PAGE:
SCMP Saturday, May 20, 2000
Commission gamble on fewer exams may flounder
Examinations have always been a necessary evil. They are an indispensable tool for assessing students' performance, and in the process exert heavy psychological pressure, not just on the youngsters but also their parents. Some people love exams . . . many more hate them.
During my school days, I had to sit through various public exams at the primary, secondary and pre-university levels just as students do now. Exam scores have a direct bearing on students' futures. However, because students, parents and the public in general appear to be far less tolerant of exams than before, the Education Commission has put forward a so-called "through road" concept, by which students would attend a school close to home and continue through to secondary school there. Only one high school or pre-university exam would be retained.
The major objection to the commission's proposed reform package has centred around the idea for fewer exams. Those opposed to the proposal argue that it would be unfair to decide a student's future on the basis of just one open exam. This, they warn, would also bog down the elite schools. Without exams, parents have nothing to rely on to differentiate the elite schools.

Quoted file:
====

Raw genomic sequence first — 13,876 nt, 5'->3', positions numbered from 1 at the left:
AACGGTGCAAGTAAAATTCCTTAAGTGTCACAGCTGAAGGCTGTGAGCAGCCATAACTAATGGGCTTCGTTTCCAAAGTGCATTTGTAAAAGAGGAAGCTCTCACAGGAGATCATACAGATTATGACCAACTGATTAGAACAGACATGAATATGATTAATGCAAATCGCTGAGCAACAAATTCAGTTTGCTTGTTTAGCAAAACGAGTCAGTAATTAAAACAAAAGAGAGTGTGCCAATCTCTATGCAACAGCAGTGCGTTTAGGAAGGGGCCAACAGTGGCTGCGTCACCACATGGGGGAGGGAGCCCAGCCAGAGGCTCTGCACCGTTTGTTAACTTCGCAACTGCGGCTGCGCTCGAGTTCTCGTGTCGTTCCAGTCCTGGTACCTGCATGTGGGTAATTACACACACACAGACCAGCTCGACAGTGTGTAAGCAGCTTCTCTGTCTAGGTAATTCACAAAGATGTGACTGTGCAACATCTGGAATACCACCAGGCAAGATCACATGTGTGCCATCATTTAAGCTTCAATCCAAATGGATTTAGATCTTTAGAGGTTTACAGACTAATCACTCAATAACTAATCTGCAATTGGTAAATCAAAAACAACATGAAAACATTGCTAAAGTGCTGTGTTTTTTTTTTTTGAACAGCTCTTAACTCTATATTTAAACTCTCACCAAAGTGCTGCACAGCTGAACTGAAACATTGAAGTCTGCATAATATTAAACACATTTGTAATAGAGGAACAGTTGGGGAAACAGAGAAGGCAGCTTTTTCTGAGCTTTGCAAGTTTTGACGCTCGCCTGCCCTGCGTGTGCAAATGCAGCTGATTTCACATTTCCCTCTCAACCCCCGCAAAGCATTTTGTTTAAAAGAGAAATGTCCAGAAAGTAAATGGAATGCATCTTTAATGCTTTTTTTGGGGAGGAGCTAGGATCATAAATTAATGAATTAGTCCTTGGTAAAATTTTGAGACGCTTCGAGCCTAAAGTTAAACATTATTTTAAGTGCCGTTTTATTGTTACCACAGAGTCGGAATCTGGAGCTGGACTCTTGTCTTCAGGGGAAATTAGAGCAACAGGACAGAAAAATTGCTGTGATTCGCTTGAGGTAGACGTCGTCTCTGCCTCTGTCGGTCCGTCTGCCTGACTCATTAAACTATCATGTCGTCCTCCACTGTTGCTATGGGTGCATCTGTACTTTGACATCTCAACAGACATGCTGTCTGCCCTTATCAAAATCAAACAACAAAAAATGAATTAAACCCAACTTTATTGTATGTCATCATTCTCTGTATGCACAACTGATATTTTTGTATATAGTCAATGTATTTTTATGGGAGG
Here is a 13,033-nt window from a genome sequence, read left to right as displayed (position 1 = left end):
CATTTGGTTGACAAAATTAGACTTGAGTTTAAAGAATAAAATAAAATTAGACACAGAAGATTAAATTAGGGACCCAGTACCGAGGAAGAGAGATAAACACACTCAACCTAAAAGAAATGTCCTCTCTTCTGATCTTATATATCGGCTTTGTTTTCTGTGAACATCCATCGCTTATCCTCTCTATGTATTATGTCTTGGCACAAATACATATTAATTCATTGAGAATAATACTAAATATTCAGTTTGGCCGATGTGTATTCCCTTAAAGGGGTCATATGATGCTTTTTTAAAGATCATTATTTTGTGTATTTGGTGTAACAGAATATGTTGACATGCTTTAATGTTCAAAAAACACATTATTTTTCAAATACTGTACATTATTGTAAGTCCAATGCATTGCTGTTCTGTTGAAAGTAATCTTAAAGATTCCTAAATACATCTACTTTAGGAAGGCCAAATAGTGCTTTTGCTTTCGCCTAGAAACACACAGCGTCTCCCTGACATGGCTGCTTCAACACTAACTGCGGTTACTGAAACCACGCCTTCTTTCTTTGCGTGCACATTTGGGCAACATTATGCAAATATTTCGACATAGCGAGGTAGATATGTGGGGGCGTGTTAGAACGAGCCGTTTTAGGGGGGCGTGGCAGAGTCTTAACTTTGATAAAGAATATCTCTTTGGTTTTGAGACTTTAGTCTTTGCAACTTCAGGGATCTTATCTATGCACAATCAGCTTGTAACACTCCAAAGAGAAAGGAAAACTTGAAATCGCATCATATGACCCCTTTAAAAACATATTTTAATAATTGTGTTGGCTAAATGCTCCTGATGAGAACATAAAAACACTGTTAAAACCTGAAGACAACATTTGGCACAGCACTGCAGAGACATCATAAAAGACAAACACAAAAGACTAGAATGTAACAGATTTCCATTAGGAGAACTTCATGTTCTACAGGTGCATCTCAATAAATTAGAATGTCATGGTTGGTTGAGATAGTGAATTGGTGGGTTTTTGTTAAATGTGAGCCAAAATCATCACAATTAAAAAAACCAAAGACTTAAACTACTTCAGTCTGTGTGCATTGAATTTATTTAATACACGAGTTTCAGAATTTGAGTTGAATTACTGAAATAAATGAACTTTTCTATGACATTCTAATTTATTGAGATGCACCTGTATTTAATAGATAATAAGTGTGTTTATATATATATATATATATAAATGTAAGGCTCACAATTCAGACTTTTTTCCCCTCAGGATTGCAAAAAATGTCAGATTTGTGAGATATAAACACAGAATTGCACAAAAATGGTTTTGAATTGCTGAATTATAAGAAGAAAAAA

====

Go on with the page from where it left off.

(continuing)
Exams can therefore help parents pick the best schools for their children. In the absence of exams, outstanding students would also be deprived of a channel of social mobility. Exams offer students a chance to excel.
On the other hand, students and parents can be trapped in a prolonged state of anxiety. This can jeopardise family relationships. Some may never recover from the psychological trauma. The debate on whether to do away with exams is never-ending. The problem arises from how those concerned take and prepare for the exams.
There are fewer public exams in countries such as Canada and the United States. Most students only need to sit for internal school tests until they take the university entrance exam.
Hong Kong people consider exams a shortcut to a bright career. The competitive nature of exams will probably, therefore, never be reduced. Parents with high expectations of their children will not give up pushing. Many of those who maintain that they want their kids to have a less structured education have already secured places in elite schools.
The proposal to lessen students' exam pressure may become the Achilles heel of the commission's reform package. The panel is obviously fighting an uphill battle in this regard.
Commission chairman Antony Leung Kam-chung and members Cheng Kai-ming and Tai Hay-lap have explained many times that the proposed reforms would result in more elite schools across the districts.
Parents and principals, however, remain unconvinced. They are worried that the existing elite schools would lose their sense of purpose, once their students no longer had so many public exams to compete in.